“One of the things about Allison that I think so many people really did love about her, when it came to voting on issues that really affected the lives of people, she stood up for us,” Carol Johnson, one of the residents involved in the T.C. lights debate, said. “And there were occasions on council meeting votes when she stood alone, but she stood her ground that this is the right thing for the community, this is the right thing for the citizens.”
Despite sometimes being at odds with her council, Silberberg said she worked hard to improve collaboration during her time, especially with groups like Alexandria City Public Schools and the Alexandria Redevelopment and Housing Authority.
“There was a lot of tension historically between the city and the school system and between the city and the housing authority but I’m really proud that I made it a priority to break down those barriers and work more collaboratively and get a lot done on behalf of those serving,” she said.
She also worked to improve communication with the community. Johnson said Silberberg’s dissenting votes were evidence of the time she spent in the community listening to residents’ concerns.
“She really takes the time to get to know people and know what their needs are,” Johnson said. “She’s a concerned person about the citizens, what we’re looking for and how she can help us and the citizens of Alexandria. When you take those kinds of deep understanding and take that to city council, when they vote on issues … she has a much better, broader perspective of things and what it means to the community.”
In order to encourage more community engagement, Silberberg hosted monthly coffees called “Mayor on Your Corner” where she invited residents to voice their concerns about what was going on in the city.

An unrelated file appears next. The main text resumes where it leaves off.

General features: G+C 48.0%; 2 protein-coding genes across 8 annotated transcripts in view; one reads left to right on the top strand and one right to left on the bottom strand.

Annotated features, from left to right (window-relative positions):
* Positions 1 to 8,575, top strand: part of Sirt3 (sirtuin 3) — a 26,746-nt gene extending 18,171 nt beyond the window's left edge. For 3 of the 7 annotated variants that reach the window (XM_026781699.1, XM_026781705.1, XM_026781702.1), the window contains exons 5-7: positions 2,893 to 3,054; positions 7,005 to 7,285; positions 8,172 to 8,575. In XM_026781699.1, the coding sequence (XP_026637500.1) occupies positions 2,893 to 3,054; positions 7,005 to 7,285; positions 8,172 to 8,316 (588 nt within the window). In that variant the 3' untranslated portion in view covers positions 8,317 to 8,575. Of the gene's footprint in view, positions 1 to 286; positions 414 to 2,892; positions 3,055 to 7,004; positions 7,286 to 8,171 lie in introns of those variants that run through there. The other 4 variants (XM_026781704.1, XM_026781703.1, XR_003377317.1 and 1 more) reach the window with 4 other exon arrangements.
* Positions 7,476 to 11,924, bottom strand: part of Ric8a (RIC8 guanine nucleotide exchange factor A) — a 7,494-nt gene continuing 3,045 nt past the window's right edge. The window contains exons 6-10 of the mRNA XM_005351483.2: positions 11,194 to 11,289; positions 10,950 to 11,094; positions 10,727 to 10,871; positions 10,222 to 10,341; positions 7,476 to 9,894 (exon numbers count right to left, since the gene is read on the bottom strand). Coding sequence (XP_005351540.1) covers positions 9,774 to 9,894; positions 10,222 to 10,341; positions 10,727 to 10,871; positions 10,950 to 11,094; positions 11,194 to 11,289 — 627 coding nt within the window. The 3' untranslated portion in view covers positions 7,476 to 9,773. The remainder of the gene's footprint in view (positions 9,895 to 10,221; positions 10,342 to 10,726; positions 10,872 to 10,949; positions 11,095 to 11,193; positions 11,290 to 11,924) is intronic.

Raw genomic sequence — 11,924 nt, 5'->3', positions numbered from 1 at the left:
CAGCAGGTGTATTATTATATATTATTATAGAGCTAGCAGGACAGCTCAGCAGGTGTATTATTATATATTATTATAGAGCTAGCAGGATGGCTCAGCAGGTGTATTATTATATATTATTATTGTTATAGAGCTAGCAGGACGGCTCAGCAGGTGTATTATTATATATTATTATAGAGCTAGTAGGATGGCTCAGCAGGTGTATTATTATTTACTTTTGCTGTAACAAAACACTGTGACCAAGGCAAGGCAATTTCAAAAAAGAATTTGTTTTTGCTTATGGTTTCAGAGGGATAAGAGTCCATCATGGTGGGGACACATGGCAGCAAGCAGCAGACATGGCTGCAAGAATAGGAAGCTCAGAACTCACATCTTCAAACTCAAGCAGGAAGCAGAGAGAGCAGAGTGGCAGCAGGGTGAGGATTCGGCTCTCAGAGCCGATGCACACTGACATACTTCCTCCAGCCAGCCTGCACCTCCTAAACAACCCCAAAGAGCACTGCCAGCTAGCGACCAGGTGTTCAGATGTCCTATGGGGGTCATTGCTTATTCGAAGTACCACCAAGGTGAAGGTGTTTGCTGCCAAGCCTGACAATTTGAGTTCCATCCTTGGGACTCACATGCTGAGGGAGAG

“City hall is the people,” Silberberg said. “We should never be separate from the people and we’re here to listen carefully. That’s why I have a monthly coffee. I had it as the vice mayor and I have it now as mayor and I don’t think I’ve ever cancelled it. Those coffees have provided me with great ideas.”
Silberberg said it’s the time she’s spent out in the community interacting with residents that’s been her favorite part of the job.
“I’ve really enjoyed going to all the schools and talking to all the students and encouraging them to study hard,” she said. “And I’ve enjoyed all aspects of the job really. I’ve really enjoyed listening to the concerns of the community and seeing if there’s a way to strike a compromise.”
When asked what’s next for her, Silberberg said she’s going to keep working hard up until the very end of her term. When asked if she plans to run for public office again, she said, “Stay tuned.”
“I want to finish strongly and we’re still pushing strongly ahead on a whole host of things,” she said. “My whole life’s been about public service, and it will remain so, and I’m looking forward to the next chapter of my life.”